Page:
I live in a converted victorian house, divided into five flats.
Since I moved in almost 2 years ago now, I've a few problems
with damp in the main bedroom and now also in the smaller 2nd bedroom.
The main bedroom damp was cured via DPC on the exterior walls
of the house and seems to of cured the problem totally.
My main problem now is the 2nd bedroom which has an internal
wall that has some sort of damp getting to it, this is resulting in the
wall flaking the paint and making the plaster very dusty when touched.
The internal wall has my bathroom on the other side of it, but I can't
find anything that could be causing this damp via the bathroom side
of the wall.
Just before xmas last year I got a plaster guy I knew to replaster the whole wall with 2 layers of waterproof/damp resistant plaster and was told to let the plaster dry for at least a good few weeks. To be honest most of the wall dried out with a few days apart from the places the damp was before, I left the wall for almost 3 months which I thought was well over
a enough time for new plaster to dry out.
I painted on PVA which i was told to do before repainting the wall, I then
gave the wall two coats of paint. Within about a day or so I could see the outline of the damp on the wall again. As of now the wall has become chalky again and start to blister the paint and also flake the paint.
(see photos attached)
I am stumbed as to what to do to sort this damp problem out??
I've even hired a dehumedifer to try & dry out this wall but that
did't seem to make the slightest difference to the wall.
[quote="ginger_benn"]I painted on PVA which i was told to do before repainting the wall,..."
Oh dear - take the person out who suggested that and shoot him.
"(see photos attached)"
First pic very indistinct so difficult to say what's going on there.
2nd pic looks like efflorescence - salts coming out of plaster as it dries - which neither paint nor PVA will stick to coupled with new paint making PVA go live again (it never sets) resulting in bubbling. Efflorescence )chalky deposit you mention) WILL keep coming back if the wall behind remains damp.
Get a damp meter on the wall for starters rather than guessing.
Is the wall in the bathroom immediately behind this tiled?
Where is the shower in relation?
What's the condition of the tile grout?
What's the condition of the silicone sealant (if any)
"To be honest most of the wall dried out with a few days apart from the places the damp was before",
Re-plastering it hasn't solved it then.
"I left the wall for almost 3 months which I thought was well over
a enough time for new plaster to dry out."
You are right.
Indicators thus far are it's coming through from the bathroom.
Thanks for your reply Rosebery, I've got a few answers to your questions:
[b]Is the wall in the bathroom immediately behind this tiled?[/b]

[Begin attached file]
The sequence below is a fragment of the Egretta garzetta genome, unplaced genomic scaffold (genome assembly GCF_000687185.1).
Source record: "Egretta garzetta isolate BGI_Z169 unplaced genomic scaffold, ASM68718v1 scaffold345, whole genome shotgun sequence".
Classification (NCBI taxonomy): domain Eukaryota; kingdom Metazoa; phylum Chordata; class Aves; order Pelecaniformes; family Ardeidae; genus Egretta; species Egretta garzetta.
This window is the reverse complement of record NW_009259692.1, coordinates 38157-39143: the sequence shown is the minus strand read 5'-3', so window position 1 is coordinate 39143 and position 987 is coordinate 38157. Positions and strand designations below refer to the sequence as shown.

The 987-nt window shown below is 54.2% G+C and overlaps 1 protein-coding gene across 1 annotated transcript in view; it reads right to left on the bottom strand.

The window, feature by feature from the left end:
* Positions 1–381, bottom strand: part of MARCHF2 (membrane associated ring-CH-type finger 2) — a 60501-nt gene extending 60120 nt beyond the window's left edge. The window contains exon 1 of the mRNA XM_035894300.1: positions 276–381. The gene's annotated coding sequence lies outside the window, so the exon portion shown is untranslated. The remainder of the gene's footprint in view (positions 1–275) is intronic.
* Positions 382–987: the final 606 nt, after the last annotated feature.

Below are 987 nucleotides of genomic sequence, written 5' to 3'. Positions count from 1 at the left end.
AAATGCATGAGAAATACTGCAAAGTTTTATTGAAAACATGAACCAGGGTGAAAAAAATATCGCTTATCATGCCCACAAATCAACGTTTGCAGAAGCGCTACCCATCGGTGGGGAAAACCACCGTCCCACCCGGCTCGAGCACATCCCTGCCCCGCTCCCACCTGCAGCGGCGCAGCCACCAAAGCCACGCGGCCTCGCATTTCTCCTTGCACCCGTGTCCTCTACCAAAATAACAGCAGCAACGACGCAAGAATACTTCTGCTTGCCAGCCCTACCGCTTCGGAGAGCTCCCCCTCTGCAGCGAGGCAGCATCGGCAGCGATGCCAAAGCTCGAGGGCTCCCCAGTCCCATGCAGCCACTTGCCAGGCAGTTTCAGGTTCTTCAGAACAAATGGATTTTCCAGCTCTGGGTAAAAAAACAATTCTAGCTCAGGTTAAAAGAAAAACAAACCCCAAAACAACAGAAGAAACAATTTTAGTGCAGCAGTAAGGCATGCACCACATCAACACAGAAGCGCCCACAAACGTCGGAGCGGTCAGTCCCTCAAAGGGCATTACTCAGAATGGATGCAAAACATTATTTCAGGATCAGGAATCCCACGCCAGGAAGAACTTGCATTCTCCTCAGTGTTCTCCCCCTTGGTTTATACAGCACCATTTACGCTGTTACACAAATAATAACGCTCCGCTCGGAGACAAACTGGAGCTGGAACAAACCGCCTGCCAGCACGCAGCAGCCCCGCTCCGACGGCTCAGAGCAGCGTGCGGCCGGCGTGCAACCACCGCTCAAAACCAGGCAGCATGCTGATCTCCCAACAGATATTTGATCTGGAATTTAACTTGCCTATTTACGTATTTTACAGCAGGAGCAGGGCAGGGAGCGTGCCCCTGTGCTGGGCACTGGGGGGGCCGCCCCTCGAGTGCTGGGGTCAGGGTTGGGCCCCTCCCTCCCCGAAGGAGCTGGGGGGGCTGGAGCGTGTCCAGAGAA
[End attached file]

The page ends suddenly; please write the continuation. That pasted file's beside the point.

A: no the wall in bathroom is not tiled on the other side of the wall,
the is only a radiator and basin on that side of the wall which are showing no show of leaks etc.
[b]Where is the shower in relation?[/b]
A: The shower is on the far wall of the bathroom and along way away from
the internal wall that is showing the damp in the other room.
[b]What's the condition of the tile grout? [/b]
A: Grout condition is fine
[b]What's the condition of the silicone sealant[/b]
A: Silicone sealant is fine
[b]Re-plastering it hasn't solved it then?[/b]
A: Nope the re-plastering has't solved the problem
If I can rule out the bathroom, what else could be causing the damp/efflorescence problem I am getting?
Hello. Not sure if you have already resolved this problem but are you sure you dont have an ongoing leak somewhere? Its strange that you found damp patches occuring after such a short period after having the wall replastered and finished. The reason I ask is because I live in a 2 bed flat which is part of a converted block of 10. I experienced the same problems you have been seeing with paintwork peeling off and damp patches. After finally getting my buildings insurance involved, we found there were several hidden leaks in the pipe work and the walls were sucking up the moisture. Just a thought
I'd be grateful for advice on a related topic. Water has been coming through an internal brick wall from a bathroom and causing damp on the other side of the wall in the kitchen. The tiling didn't go up high enough in the bathroom and there was a horizontal wooden trim that the water was getting behind. The wall at the end of the bath is plasterboard and some of this was also damp. The tiling has now been extended, the wooden strip removed and I have patched in some more dry plasterboard. The kitchen wall is still damp though. I used a dehumidifier for a week but it didn't seem to help. Would it be a good idea to remove the plaster in the damp areas? Would this help to dry the damp out more quickly?